Leftist Activists Plan To ‘Birddog’ Sen. Sinema During Boston Marathon Over Her Opposition To Biden Spending Plan
A group of radical left-wing activists will be giving Sen. Kyrsten Sinema a run for her money at the Boston Marathon on Monday, as they plan on “birddogging” her over her opposition to President Joe Biden’s spending bill.
As of this writing, it’s not certain whether or not Sinema, who is an athlete herself, will be watching or running in the marathon. She qualified for the race, but broke her foot during another marathon earlier in the year. A spokesperson for her office has not returned requests for comment about how she will be participating in Monday’s event.
Either way, activists from the Green New Deal Network plan to confront Sinema over her objections to President Joe Biden’s proposed $3.5 trillion social spending package.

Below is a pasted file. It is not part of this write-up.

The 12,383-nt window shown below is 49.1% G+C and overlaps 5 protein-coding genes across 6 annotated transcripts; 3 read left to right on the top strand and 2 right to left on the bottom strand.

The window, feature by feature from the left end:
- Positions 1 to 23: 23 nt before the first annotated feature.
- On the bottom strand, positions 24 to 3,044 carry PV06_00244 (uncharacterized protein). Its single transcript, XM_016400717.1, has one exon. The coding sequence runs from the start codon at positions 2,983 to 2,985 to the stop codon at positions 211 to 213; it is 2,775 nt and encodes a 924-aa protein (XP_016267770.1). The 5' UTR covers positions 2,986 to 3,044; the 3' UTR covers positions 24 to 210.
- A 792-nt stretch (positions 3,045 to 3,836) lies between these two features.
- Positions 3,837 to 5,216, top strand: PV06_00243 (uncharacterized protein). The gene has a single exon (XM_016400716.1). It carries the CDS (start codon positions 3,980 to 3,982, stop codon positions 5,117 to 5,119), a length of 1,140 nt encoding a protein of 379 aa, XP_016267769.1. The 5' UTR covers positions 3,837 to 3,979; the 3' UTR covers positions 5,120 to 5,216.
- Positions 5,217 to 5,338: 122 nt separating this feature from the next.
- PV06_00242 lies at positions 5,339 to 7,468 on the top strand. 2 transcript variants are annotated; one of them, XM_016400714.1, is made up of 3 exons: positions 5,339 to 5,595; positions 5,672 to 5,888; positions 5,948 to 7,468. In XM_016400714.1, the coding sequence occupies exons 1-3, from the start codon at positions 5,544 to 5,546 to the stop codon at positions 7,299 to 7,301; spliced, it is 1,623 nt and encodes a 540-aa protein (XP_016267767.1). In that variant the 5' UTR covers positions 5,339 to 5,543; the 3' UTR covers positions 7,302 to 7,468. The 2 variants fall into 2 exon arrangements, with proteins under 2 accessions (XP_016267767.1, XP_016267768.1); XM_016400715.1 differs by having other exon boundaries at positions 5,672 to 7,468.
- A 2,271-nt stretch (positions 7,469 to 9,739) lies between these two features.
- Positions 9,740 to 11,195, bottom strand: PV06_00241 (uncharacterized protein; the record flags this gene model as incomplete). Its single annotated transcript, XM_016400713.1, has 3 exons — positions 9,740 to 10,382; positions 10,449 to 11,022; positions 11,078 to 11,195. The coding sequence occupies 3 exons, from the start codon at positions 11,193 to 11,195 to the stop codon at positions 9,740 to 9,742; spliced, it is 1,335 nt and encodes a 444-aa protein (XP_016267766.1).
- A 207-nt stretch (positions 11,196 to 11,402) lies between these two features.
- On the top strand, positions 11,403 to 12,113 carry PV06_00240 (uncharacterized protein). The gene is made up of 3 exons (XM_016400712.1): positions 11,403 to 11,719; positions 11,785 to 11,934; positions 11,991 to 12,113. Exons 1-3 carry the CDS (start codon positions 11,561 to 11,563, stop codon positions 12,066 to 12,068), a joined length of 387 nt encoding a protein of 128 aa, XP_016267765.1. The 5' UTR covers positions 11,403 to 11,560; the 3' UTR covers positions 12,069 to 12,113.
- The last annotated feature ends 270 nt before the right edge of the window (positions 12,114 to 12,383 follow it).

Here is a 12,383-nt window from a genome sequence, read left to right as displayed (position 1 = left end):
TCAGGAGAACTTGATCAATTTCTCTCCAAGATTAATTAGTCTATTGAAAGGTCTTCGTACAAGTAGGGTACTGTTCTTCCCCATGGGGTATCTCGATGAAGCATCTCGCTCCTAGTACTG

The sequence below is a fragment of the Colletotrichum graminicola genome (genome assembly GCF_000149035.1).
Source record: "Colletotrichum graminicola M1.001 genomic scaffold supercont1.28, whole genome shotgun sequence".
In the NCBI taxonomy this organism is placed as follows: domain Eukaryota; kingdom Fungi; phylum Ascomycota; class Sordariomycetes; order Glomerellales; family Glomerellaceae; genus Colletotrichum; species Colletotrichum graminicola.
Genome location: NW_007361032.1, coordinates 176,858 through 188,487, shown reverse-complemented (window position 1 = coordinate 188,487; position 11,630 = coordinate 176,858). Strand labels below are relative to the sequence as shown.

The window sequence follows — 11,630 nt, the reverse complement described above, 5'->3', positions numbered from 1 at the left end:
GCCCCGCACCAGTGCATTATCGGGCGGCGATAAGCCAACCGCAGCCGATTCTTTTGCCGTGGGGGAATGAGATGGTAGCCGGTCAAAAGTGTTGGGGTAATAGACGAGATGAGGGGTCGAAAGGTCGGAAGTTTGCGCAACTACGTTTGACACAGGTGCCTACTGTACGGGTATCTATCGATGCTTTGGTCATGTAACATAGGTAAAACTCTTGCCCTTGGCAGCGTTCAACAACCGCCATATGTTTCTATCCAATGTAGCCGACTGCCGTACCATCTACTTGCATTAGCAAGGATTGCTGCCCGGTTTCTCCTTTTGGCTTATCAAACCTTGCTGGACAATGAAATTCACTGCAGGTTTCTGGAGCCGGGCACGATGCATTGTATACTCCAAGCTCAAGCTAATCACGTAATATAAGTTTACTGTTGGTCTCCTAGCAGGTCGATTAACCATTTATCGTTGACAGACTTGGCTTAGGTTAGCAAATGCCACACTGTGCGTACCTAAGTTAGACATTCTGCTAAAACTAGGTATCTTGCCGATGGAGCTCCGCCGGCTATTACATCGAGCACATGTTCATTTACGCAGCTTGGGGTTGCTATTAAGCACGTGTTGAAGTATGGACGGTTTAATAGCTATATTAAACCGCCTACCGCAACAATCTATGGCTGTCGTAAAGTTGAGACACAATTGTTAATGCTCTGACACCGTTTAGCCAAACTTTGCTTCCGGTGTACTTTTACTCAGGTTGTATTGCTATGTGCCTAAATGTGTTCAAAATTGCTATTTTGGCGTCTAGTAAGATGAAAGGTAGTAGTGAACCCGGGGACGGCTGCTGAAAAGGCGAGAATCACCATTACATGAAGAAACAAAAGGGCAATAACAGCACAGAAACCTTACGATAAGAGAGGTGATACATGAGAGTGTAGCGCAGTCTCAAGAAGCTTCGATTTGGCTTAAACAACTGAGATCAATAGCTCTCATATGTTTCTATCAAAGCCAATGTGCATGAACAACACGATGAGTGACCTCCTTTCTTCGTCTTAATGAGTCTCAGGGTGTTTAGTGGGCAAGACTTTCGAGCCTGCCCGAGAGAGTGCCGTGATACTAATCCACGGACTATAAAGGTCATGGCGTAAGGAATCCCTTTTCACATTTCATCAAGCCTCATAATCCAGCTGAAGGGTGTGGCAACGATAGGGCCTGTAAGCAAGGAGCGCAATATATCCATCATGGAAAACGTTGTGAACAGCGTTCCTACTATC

According to the Boston Globe , the Green New Deal Network, a coalition of 15 national organizations, said its activists plan on “birddogging” Sinema, a protesting tactic in which activists confront a politician at an unexpected time or place. They’re mad at her objections to the size of the spending bill, which has yet to be written. Activists plan to confront her with signs reading, “Senator Sinema: Pass the Full Deal,” “Senator Sinema: Stop Running. Start Listening,” and “Senator Sinema: Stop Running From Us.”
Sinema has faced growing pressure from activists and was recently confronted in a Washington, D.C.-area airport and a bathroom at Arizona State University, where she is a lecturer, with immigration activists filming Sinema and her students.
Democrats in Congress are still trying to reach an agreement on the bill, leaving them without the necessary votes to actually pass the legislation into law, at least for the moment, due to the fact they have such slim margins in both the House and the Senate.
Sen. Joe Manchin of West Virginia has stated that he will not be supporting a bill that surpasses $1.5 trillion. And that’s on top of the $1.2 trillion infrastructure bill that already passed the Senate with bipartisan support, which the president says must be connected to the larger spending bill.